I am trying to imagine what will draw a person to want to see Rob Marshall's film, Memoirs of a Geisha, opening December 23 nationwide. I want to write my thoughts about such films and ask you to boycott this film, ask everyone you know to boycott this film, and boycott future films of the same nature. Obviously, the film has not yet opened and I have not seen it, so if that's enough for you to stop reading now---so be it. Have a nice day. But I know enough about the history of Asians represented in American films and the making of this particular film to feel good about asking you to spend your holiday dollar elsewhere.
I was around sixteen when Sixteen Candles came out---Molly Ringwald, Anthony Michael Hall, and of course that humiliating and racist character Long Duc Dong, whose stupid antics made my whole body get hot with embarrassment each time he was on screen. I didn't know it then, but it was one of the first racist films I saw. Of course there is a litany of racist films before that---going back to the Charlie Chan era, the questionable Pink Panther sidekick, Lost in Translation---the list of Hollywood's transgressions is endless. Asian males have been depicted as duplicitous, manipulative, untrustworthy, and easily dismissed. The depiction of Asian women is similarly narrow and troublesome.
The popularity of Arthur Golden's book will surely attract some moviegoers--those who "want to see if the movie is different than the book" or those who think "I wanted to read the book but didn't, so I'll see the movie." But if you've read the book, you're certainly among those who know the movie is hardly ever (if ever) better than the book, right?
But if you need more reasons to believe in a boycott, try these:
1. The main inspiration for the book, Mineko Iwasaki, sued Arthur Golden (the author of the book) for revealing her identity and for misrepresenting her accounts of geisha life. Click here to read a good article from the Far East Economic Review about Iwasaki's feelings about the book.
2. None of the female lead actresses are Japanese. They are Chinese and Malaysian. (Just in case you forgot---these are different countries with different languages). It’s 2005, people---let us remember that not all African-Americans look alike nor do all Asian-Americans. They never have.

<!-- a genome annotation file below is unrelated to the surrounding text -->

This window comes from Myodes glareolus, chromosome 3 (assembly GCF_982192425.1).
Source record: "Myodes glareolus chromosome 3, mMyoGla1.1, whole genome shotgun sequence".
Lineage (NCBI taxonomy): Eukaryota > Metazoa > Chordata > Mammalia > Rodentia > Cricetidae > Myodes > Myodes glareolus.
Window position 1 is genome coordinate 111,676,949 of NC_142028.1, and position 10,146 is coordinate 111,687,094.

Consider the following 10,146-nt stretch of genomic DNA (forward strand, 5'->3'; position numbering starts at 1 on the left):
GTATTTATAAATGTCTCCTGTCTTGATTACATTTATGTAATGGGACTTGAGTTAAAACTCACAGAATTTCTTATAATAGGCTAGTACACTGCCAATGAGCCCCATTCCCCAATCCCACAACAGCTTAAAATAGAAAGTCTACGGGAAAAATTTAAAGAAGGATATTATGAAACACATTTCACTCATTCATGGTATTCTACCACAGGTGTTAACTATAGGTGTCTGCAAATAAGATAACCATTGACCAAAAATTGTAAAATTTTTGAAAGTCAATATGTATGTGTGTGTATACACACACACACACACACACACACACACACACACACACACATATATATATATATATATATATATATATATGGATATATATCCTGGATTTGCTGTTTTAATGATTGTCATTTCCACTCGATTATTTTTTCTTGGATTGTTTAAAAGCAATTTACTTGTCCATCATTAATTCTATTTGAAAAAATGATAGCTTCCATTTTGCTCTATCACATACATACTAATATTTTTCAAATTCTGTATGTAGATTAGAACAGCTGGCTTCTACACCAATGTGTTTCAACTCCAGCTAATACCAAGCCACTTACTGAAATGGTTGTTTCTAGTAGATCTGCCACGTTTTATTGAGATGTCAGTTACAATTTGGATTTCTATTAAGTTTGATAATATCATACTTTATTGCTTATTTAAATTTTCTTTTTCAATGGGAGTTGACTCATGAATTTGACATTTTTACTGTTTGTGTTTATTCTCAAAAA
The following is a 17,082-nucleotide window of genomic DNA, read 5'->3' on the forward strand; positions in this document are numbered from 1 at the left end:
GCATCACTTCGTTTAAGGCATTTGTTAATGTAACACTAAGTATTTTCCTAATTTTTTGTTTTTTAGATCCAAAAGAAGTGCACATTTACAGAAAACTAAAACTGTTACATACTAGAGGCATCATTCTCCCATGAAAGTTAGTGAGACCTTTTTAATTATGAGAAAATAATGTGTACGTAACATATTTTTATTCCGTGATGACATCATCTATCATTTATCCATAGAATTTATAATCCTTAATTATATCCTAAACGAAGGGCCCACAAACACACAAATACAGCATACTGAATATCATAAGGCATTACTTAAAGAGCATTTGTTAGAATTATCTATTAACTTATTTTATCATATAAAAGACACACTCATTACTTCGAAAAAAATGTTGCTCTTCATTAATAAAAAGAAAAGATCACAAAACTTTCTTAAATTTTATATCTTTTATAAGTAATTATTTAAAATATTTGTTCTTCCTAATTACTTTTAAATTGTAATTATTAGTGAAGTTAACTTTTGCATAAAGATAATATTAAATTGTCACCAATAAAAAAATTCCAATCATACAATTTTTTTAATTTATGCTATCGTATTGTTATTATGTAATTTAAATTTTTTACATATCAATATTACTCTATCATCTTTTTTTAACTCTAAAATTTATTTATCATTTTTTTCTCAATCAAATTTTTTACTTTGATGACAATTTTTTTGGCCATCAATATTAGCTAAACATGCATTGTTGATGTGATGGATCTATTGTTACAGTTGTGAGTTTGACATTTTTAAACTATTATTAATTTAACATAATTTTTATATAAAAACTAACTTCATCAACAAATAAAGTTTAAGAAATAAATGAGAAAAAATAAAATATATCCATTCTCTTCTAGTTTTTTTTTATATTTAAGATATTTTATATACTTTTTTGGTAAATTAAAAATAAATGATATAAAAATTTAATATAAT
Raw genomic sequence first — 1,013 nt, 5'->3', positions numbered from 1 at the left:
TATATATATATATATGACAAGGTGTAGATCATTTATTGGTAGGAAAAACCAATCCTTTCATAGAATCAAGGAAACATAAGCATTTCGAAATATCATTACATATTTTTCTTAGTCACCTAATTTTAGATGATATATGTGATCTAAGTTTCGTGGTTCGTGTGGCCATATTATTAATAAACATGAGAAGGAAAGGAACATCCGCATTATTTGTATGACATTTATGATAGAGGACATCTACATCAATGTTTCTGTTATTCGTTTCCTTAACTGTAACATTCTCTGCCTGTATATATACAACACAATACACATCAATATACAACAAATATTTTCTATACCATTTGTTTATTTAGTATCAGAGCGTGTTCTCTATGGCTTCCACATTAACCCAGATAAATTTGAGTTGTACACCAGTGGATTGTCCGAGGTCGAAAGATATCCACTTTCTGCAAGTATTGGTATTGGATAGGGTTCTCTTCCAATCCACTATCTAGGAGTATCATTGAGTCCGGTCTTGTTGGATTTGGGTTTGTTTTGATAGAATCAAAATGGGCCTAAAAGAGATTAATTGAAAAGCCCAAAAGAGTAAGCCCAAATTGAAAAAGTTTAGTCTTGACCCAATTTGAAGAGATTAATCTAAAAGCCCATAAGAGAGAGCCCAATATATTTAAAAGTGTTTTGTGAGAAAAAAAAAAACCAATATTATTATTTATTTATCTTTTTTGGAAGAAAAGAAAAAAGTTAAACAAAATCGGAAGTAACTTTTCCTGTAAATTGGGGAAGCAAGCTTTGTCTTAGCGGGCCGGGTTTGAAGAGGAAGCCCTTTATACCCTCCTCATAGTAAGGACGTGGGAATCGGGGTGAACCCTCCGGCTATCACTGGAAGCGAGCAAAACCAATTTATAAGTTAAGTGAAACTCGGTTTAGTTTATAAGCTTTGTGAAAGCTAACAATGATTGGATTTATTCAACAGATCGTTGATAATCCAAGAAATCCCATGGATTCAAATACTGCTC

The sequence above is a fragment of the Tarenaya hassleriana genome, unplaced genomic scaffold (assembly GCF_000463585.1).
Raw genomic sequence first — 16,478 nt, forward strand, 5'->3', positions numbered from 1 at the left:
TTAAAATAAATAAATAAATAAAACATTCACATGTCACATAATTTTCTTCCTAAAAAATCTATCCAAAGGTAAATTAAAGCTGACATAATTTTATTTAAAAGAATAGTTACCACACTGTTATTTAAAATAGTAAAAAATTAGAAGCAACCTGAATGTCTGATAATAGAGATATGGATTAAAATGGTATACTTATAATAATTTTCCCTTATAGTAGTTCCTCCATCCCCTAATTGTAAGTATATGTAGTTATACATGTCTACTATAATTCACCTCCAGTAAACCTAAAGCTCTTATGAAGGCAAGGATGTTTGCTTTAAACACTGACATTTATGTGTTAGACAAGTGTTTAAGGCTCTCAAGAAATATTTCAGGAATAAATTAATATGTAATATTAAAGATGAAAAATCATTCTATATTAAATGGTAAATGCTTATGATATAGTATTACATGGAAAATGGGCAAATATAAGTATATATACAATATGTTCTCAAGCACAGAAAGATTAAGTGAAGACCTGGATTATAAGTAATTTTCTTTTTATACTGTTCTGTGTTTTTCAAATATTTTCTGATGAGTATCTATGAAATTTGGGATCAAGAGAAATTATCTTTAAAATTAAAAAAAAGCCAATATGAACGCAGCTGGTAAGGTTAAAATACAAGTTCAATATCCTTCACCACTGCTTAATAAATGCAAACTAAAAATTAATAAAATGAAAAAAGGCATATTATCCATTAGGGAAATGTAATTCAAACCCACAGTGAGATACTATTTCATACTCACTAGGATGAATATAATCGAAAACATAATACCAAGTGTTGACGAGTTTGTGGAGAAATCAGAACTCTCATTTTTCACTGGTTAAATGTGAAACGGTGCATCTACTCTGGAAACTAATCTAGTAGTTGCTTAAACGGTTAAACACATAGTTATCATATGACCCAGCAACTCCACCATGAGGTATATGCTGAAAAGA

3. In the horrible poster for the film, Ziyang's eyes are bright blue--as if having Spielberg, Marshall, and Golden behind the making of the film aren't enough of an appropriation.
4. There are many, many other places to learn about Geisha culture (much less other countries in Asia) through film. Seeing this film is not "educating yourself." It is miseducating yourself. It is Hollywood to the fullest extent it can be. For starters on Asian Amercan Film, visit here. Or, see some of the early work by the exciting new generation of filmmakers such as Justin Lin, Eric Byler, Gurinder Chadha, or Alice Wu. You may also want to simply read Iwasaki's own book, Geisha, A Life.
I'm sure some people will suggest "it's only entertainment" and that "it's a good story" or other naive things like this. Please. A puppet show is entertainment. Films like this cost millions of dollars and reach millions of impressionable people. It's hard to explain the connections between these mainstream, dangerous films and tragic, sociopolitical nightmares such as the illegal incarcerations of people like James Yee or Wen Ho Lee. That's another issue altogether, I suppose. But the idea is the same---spread to the masses via Spielberg and Marshall this time---Asians are exotic, suspicious, and docile. IF the film is none of these things, I will gladly eat my words and take small solace that a large scale film with suspect beginnings actually depicts Japanese culture in a non-stereotypical fashion. But I won't pay to see it, that's for sure. Maybe I'll do what Bao Phi did and see it another way---sneak in, borrow it from somebody who rents it---but most likely I will have absolutely nothing to do with it. There's no way I'm giving a cent to another film like this. I hope you'll consider joining me. I hope this film tanks.
If you've read this far, thanks for your time. If I am preaching to the choir, I hope you've enjoyed the reading. Consider sending this (or an email of your own) to some of your "non-choir" friends and family. Just food for thought as we try to keep things moving forward, despite the machine's effort against such progress.